Have Israel’s efforts to convince the US to threaten Iran with a credible military option paid off? According to recent media reports, the answer might be yes.

Since the US pushed a fourth round of sanctions against Iran through the UN Security Council last month, Jerusalem has increased diplomatic efforts to convince the White House that for the sanctions to work, a credible military option needs to be on the table to scare Iran to reconsider its pursuit of a nuclear weapon.

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An indication that this might have happened came in the latest issue of Time magazine, in an article titled “An Attack on Iran: Back on the Table.”

Written by Joe Klein, the article claims that in recent months, the US military’s Central Command has made significant progress in planning targeted air strikes on Iranian nuclear facilities, some of which were deemed impossible to penetrate just two years ago.

According to the report, the progress was made possible by the “vastly improved human-intelligence operations in the region.”

Israel has reportedly been “brought into the planning process.”

Israel’s current strategy regarding Iran is to cooperate with the White House and at the same time to continue preparing its own independent military option. This dates back to the beginning of Barack Obama’s term as president in January 2009, when Israel warned against engaging the Iranians but eventually acceded to the new US policy, albeit while demanding that the talks be limited in time.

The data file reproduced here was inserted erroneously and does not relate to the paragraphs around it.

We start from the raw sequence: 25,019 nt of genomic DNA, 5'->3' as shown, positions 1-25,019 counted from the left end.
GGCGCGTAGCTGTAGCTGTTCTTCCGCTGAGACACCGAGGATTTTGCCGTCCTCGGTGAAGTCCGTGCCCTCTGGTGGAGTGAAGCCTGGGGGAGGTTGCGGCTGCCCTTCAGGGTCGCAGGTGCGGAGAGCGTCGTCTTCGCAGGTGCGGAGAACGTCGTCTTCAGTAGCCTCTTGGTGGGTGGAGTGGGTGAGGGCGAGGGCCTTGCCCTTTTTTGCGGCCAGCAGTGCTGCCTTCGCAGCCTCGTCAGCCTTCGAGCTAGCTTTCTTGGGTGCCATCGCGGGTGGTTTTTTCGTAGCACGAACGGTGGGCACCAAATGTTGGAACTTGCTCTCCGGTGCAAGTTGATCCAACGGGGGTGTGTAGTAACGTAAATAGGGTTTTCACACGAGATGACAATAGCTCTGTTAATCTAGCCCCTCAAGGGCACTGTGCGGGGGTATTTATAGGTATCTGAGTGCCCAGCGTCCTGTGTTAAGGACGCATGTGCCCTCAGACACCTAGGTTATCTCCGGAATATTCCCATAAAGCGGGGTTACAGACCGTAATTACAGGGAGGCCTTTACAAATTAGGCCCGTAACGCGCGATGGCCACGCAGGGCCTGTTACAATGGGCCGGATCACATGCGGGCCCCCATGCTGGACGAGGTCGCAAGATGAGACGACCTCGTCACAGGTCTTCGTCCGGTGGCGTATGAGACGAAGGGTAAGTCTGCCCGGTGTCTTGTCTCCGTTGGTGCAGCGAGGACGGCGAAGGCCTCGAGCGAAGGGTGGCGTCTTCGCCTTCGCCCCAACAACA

When the talks failed and Obama moved to the sanction track, Jerusalem again said it was in favor of sanctions but that they needed to be tough and crack down on the energy sector.

Now that the latest round of sanctions have been approved, Israel has been calling for the US and the international community to threaten Iran with a credible military option.

“Without this, the sanctions will likely not work,” a senior defense official said.

This issue was one of the main topics of discussion between Prime Minister Binyamin Netanyahu and Obama in Washington earlier this month. Netanyahu also discussed the Iranian nuclear threat with US Secretary of Defense Robert Gates.

Part of Israel’s argument is Iran’s decision to suspend its enrichment of uranium and its nuclear weapons program in 2003, after the US invaded Iraq. Then, the Iranians feared that they were next in line, and as a result they decided to comply with the international community’s demands.

“Since then, the military threat has basically disappeared,” the official said. “For diplomacy and sanctions to work, there needs to be a real military option.”

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